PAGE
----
DePuy, a subsidiary of Johnson and Johnson, has become notorious for recalls of late. DePuy recalls for faulty hip replacement parts were issued in large number in 2017. The company was forced to pay $2.5 billion to settled a national multidistrict litigation, comprised of 8,000 individual DePuy recall lawsuits. Evidence uncovered in the DePuy recall lawsuits revealed that company officials knew of the tendency for its hip replacement systems to fail long before the DePuy recall was issued.
There are parallels between the DePuy recalls for knee and hip replacement systems. While there have been several DePuy knee recalls in the past two decades, there are several DePuy knee systems still in use that have been shown to fail prematurely. Thousands of Americans have suffered severe pain, permanent bone loss and joint damage, and lost wages and enjoyment of life during lengthy recovery periods.
The FDA has received adverse event reports for several DePuy knee replacement components yet many of these remain on the market and in wide use. It is the belief of our attorneys handling national DePuy knee cases that filing a claim is the only way to elicit a DePuy knee recall for all the products that pose a risk to consumers. Sometimes the threat of litigation is the only means to get a company to take steps to protect consumers.
When doctors and patients encounter problems with a medical device, they may file an adverse event report to the FDA's FAERS (Federal Adverse Event Reporting System) database. This allows federal regulators to detect patterns of defects and early failure. If enough adverse event reports are filed on knee replacement systems, a FDA DePuy knee recall is likely to follow.
According to FDA DePuy knee reports, the most common causes of DePuy knee failures are loss of/failure to bond, worn components, fracture, loss of osseo-integration, and metal debris deposited in the joint. Signs of early device failure include tibial loosening, pain, infection, disassociation of insert, change in position of components, patella-femoral tracking, and lateral release,according to FDA reporting.
If you or a loved one is suffering one or more of these symptoms or another related problem, please contact your doctor immediately. In many cases, DePuy knee failure requires complex revision surgery and a long rehabilitation period.
This page provides an overview of major DePuy knee recalls to date, starting with the most recent. For a full list of DePuy knee recalls that have been issued in the past two decades, visit the FDA database.
The balseal, which is a small wire spring coil used to connect one surface to another, has a tendency to become damaged and come off of the device. This FDA DePuy knee recall was based on reports of the piece falling off during surgery and being inadvertently dropped into the patient's incision without the surgeon's knowledge, causing complications to the patient. This was a Class II recall, in which surgeons were were told how to correct the problem.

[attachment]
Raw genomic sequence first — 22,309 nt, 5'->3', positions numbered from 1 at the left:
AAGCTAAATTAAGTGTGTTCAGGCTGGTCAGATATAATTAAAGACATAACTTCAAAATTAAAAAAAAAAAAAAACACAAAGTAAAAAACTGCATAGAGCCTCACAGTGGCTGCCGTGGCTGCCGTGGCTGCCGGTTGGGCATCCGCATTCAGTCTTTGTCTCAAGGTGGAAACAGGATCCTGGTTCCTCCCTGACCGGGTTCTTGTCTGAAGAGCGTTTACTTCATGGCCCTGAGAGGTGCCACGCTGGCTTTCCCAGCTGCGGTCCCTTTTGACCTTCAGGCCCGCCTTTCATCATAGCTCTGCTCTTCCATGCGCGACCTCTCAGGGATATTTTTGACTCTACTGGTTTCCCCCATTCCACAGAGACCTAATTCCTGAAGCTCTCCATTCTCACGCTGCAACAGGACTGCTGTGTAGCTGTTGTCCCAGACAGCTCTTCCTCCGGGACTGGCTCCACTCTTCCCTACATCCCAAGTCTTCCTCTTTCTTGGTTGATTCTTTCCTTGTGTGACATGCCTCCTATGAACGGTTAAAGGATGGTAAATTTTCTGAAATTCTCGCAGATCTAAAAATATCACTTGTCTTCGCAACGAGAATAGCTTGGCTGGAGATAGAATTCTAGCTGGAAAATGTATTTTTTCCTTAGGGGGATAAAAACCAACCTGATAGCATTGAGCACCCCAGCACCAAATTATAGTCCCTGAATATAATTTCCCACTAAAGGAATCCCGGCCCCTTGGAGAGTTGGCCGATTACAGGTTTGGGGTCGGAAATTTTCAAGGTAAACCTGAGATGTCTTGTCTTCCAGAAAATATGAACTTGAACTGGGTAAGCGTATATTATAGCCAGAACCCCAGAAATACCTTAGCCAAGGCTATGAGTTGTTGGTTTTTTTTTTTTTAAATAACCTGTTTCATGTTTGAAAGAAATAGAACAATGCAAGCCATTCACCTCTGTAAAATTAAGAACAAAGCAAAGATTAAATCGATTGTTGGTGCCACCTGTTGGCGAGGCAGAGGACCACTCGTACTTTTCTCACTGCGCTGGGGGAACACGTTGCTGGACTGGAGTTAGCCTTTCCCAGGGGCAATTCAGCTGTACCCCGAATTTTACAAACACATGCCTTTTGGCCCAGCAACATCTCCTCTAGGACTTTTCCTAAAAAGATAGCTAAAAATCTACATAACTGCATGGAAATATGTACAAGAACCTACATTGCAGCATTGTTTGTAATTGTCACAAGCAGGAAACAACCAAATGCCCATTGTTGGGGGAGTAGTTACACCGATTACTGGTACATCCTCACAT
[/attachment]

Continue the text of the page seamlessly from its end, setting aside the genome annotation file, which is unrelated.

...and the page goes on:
Another part of the LPS system was the subject of a second Class I DePuy knee recall. In July of 2013, the LPS Lower Extremity Dovetail Intercalary Component was recalled because another part--this time the female component of the knee replacement system--was fracturing at the dovetail under the normal physiologic loads that result from walking. Again, this FDA DePuy knee recall called upon surgeons to cease the use of this device immediately. Adverse event reports to the FDA listed severe pain, infection, loss of function or loss of limb, neurovascular injury, and the need for revision surgery as possible side effects.
On January 4, 2013, an FDA DePuy knee recall was issued for a component known as LPS Diaphyseal Sleeves. Due to the severity of adverse event reports--that the knee replacement part was prone to failure under the stress caused by everyday walking--this DePuy knee recall was deemed Class I, the most severe classification. Titled an Urgent Medical Device Recall, the warning ordered surgeons to immediately stop using the device. The ten reports filed to the FDA outlined a range of problems that could occur when the part fractured at the sleeve joint, including loss of function of the leg, infection, compromised soft tissue, loss of the limb, and even death. This DePuy recall pertained to parts that were manufactured between 2008 and 2012.
Due to higher-than-expected knee replacement revision surgery rates, the company issued a DePuy knee recall in 2009 for its LCS Duofix femoral component. Never approved for use in the United States by the FDA, the recall for this DePuy knee system was prompted by adverse event reports out of Australia.
In 2008, DePuy issued a recall itself for a component of its LCS Knee Orthopedic Knee implant. A part known as the meniscal bearing insert was mislabeled, causing surgeons to use the wrong size part during surgery. This particular DePuy knee recall occurred promptly and was not the result of poor design, like so many of the other DePuy knee recalls.
In 2001, Hyamer liners used in artificial knee implants were the subject of a DePuy recall issued by the British Medical Devices Agency. A sterilization procedure utilizing gamma radiation which was implemented during the production process is thought to have made the components brittle and thus prone to breakage. As many as 67.6% of patients suffered DePuy knee device failure in the first five years after the device was implanted--13x the expected failure rate--prompting the first DePuy knee recall.
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